The cameras were set up by the National Audubon Society and Explore.org from Seal Island National Wildlife Refuge. The stream is available to anyone with an Internet connection. The refuge is located about 20 miles offshore. It has the largest puffin colony in the U.S.
The video marks the first time high-definition cameras have been used in North America to stream video of Atlantic puffins, said Steve Kress, director of Audubon's seabird restoration program.
One camera shows puffins and other seabirds on the island's rocky ledges, flapping their wings and coming and going while waves crash on shore. The other camera is underground, inside a burrow showing a puffin in her nesting site. It is so close to the bird you can look into its eye.
The goal is to engage the public and spur interest in seabird restoration, said Kress, who has worked with puffins for nearly four decades.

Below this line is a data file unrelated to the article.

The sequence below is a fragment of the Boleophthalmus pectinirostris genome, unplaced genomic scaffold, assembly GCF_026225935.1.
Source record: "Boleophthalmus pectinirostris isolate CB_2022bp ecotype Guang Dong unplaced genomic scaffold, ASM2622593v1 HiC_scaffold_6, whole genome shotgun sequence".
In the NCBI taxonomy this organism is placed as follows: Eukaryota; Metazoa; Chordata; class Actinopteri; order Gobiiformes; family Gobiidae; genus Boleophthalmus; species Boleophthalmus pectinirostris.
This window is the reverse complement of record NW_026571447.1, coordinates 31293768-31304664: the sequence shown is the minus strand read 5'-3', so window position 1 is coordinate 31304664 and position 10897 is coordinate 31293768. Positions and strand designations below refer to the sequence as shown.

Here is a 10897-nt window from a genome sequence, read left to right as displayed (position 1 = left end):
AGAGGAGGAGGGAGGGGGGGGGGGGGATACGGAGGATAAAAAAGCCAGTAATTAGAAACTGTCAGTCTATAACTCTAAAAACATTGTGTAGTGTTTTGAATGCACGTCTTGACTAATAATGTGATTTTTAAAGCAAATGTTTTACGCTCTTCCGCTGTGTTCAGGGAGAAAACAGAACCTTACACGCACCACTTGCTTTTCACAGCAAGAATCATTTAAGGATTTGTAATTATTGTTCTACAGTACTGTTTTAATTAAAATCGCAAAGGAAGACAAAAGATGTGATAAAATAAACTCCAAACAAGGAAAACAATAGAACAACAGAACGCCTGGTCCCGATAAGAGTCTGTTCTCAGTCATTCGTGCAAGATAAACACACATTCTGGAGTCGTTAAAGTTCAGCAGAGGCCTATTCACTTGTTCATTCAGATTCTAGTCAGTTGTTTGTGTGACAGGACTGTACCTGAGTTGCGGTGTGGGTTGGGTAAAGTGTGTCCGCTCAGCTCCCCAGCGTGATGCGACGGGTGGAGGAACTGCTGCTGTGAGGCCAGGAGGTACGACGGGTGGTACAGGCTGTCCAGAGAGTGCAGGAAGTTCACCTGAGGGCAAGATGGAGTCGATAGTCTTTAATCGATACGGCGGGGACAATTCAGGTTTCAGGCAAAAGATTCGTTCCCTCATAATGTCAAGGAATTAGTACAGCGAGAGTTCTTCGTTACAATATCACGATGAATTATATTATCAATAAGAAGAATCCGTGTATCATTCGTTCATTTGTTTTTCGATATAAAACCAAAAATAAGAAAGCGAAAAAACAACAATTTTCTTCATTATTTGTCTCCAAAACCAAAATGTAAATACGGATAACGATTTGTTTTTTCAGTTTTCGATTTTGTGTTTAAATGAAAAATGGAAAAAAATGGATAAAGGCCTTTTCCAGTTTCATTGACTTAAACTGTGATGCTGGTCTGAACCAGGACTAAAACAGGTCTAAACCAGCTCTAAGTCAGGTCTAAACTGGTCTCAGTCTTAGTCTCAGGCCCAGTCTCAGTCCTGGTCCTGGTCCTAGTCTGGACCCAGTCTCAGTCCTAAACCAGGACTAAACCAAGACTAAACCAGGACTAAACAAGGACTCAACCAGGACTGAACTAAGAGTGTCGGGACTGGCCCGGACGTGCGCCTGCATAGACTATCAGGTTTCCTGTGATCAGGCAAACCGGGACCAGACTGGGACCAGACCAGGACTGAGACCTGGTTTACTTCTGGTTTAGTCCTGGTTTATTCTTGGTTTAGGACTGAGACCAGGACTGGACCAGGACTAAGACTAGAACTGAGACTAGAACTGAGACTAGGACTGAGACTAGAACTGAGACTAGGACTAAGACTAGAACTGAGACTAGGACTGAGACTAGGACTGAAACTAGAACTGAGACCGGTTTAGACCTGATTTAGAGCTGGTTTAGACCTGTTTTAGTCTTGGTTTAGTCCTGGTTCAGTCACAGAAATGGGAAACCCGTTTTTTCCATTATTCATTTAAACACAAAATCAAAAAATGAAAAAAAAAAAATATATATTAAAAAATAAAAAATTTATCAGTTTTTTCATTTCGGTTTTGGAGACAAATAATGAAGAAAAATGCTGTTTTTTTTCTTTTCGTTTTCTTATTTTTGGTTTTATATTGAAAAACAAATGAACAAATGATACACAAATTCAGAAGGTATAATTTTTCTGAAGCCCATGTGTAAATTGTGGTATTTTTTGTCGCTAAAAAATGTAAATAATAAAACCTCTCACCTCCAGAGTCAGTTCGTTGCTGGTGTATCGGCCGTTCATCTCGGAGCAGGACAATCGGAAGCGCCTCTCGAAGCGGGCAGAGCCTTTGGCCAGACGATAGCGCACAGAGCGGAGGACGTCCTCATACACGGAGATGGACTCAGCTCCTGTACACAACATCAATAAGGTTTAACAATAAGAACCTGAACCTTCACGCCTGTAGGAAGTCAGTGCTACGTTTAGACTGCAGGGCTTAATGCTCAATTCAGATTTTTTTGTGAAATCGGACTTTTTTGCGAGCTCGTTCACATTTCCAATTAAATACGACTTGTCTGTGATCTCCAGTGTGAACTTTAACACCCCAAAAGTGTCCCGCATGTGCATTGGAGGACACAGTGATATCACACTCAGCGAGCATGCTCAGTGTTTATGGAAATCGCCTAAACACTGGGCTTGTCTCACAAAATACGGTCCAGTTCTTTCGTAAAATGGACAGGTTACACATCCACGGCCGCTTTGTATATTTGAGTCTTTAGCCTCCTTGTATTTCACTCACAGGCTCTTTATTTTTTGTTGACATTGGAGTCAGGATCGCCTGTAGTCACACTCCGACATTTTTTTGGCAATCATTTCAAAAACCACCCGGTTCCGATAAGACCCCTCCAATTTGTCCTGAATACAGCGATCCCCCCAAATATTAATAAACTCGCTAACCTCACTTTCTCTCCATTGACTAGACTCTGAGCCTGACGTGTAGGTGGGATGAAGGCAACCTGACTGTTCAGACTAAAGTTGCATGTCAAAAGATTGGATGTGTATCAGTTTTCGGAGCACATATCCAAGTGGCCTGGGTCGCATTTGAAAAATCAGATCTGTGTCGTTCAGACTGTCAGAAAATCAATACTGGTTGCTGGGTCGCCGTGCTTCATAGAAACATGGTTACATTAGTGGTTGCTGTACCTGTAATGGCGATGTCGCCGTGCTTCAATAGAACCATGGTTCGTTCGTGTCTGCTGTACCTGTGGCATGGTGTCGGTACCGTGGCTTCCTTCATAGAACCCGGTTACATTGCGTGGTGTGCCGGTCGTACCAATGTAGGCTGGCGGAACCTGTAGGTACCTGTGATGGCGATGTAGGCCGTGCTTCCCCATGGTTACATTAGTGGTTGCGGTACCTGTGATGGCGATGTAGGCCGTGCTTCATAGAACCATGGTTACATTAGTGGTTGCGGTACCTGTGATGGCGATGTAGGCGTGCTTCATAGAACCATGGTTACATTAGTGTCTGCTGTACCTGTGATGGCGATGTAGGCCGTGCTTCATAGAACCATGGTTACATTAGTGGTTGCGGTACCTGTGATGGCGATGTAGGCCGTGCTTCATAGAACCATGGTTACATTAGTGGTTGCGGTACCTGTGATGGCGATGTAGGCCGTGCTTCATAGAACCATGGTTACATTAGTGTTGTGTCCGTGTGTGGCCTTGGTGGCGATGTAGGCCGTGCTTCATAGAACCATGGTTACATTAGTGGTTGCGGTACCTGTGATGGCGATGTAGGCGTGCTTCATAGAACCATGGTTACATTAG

"About a third of all seabird species in the world are threatened with extinction," Kress said. "It's the most troubled group of birds in the world. And the puffin is the bird among seabirds that people can relate to."
The Atlantic puffin is sometimes called the "clown of the sea" with its colorful striped beak, its diminutive stature and the comical way it waddles.
The project is funded by explore.org, a philanthropic organization in Santa Monica, Calif., and a division of the Annenberg Foundation.
Puffin web cams: Puffin Loafing Ledge - Live cam
The Associated Press contributed to this report.